Aberporth Bay

Aberporth developed as an outward-looking seafaring village. For generations, families have seen their husbands, fathers and sons sail off, at first as coastal sailors fishing the huge schools of herring, or transporting salt, limestone and coal, and later generations perhaps sailing the larger ocean vessels. This becomes very obvious when looking at the census records. There are very few males over the age of 14 listed.

Aberporth doesn’t actually have a port. Because of the gentle shelving in the beach, the ships would come in on the low tide, the crew would call out to the local porters who would come quickly and help to unload. Then the ship would sail out on the high tide.

The diet of South Wales consisted of a gruel made out of oatmeal. This would be supplemented with salt-cured fish, bacon and a few root vegetables.

There seems to be some discrepancy concerning the extent of education. An extract from The Reports of the Commissioners appointed to enquire into the state of Education in Wales 1847 reads:

On December 21st I visited the above place, with the intention of examining the school there. . . . They read to me the 4th chapter of Isaiah, which they all, except one, did in a most unintelligible manner; false pronunciations were constantly made in almost every verse. . . . I gave them some words to spell, and asked them the meaning of some of them, in which they got on very badly; e.g. apparel, reproach, comely, believe, grief, judgment, assemblies, they could neither spell, nor give the meaning of.”13

Despite this observation, Hannah, David and Ellen exhibit fine penmanship and spelling in the extant examples in the author’s possession. They demonstrate a thorough grasp of the English language, grammar and syntax in use at that time.

Reading Ellen's letters, one can visualize Bongam and the small village of Aberporth.

May 14, 1897
I have finished the garden, the apple trees are full of blooms and the gooseberries bushes full of fruit, the weather is very cold at present hope to have warm weather soon.”14

"16 Oct 1901
I live in out of a way place only in the summer the place is full of visitors from London and parts of England.” 15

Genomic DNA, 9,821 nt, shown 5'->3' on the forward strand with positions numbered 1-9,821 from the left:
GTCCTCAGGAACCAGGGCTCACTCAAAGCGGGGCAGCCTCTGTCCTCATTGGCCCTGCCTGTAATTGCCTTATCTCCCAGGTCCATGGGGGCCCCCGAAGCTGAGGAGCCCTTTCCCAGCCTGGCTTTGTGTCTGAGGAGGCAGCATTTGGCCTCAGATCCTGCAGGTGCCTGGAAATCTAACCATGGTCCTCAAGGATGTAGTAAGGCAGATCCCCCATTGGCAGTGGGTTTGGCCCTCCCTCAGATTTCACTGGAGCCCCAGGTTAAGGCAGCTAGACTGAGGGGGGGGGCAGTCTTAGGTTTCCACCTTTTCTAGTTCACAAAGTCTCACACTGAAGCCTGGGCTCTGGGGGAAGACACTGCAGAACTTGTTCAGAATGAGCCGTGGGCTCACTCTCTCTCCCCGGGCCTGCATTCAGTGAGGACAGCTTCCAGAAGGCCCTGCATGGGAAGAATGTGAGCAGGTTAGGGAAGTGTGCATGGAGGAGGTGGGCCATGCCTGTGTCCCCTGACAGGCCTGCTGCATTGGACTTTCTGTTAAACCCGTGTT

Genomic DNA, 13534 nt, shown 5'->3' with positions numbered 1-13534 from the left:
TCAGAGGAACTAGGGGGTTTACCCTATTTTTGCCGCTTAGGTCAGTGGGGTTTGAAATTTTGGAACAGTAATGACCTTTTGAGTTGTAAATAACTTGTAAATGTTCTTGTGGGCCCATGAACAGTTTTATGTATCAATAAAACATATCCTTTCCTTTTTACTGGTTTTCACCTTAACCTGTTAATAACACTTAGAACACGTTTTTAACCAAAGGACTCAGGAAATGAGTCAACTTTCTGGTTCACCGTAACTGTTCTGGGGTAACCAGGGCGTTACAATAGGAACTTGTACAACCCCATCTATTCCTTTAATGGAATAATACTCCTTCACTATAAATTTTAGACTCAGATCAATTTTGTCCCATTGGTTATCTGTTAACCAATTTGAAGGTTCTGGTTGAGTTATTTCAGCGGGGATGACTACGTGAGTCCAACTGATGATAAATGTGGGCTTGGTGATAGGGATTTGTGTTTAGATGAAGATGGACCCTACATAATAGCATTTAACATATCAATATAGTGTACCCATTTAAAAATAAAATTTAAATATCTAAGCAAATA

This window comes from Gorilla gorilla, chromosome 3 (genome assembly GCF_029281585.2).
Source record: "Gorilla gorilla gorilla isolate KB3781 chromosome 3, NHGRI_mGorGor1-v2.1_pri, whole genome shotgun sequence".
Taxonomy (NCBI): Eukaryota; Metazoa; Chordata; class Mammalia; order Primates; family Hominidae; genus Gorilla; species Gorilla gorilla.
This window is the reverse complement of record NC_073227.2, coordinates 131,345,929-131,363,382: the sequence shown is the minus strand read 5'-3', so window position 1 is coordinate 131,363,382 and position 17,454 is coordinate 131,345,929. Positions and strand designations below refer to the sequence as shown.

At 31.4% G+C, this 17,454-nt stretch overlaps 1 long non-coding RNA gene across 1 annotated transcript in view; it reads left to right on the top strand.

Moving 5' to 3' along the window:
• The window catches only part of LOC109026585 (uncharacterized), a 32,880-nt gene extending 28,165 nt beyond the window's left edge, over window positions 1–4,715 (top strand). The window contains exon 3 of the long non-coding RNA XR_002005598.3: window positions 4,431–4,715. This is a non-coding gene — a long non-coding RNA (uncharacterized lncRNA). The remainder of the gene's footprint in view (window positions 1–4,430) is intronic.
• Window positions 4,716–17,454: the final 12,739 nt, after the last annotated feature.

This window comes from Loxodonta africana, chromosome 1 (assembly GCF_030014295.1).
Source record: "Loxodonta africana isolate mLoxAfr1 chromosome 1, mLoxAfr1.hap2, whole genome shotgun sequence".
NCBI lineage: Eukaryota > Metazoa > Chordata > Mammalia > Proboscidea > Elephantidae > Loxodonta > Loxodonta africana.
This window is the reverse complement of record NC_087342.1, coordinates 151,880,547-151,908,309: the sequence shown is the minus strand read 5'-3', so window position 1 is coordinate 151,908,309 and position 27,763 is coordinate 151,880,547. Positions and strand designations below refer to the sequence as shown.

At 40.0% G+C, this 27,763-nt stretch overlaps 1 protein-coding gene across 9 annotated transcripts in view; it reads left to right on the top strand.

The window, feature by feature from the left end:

“Aberporth is very lovely at present in the summer months. It is very lively lots of English people are visiting the place in the summer from London & elsewhere. It is a very healthy place. I live in a cottage about 5 minutes walk to the village.”16

Aberporth 1900


Life at sea offered many opportunities for a young man in the 19th century. There are indications that the larger vessels would employ a teacher or a minister to educate the young boys, although to what extent is not clear.
“The image of ‘the jolly sailor conforming to a stereotype that the bulk of society expected of him’ was not always true of the mariners of Southern Ceredigion. Many of them were deeply religious men and bible classes, hymn singing practices and prayer meetings were held on board locally manned ships the world over.” 17

“Capt. Stanley Owen of Penbryn (1821 – 1897) during his seafaring career held a Sunday School on board his ships every Sunday and since the crews were largely Welsh, he gave them prizes at the end of each voyage for learning hymns and verses. I saw one of his account books and I was very surprised by the number of chapters and hymns that were learnt by the sailors.” 18

In 1835 the Merchant Seaman’s Act was passed in England. This required that the master of a vessel complete and submit a crew’s list. The original intent was to develop a database of all able seamen so that in the event of military action, specific groups could be pressed into the Royal Navy. Each seaman was issued a register ticket. What it means today is that researchers have access to detailed records about English mariners from the 19th century.

Cardiff City Hall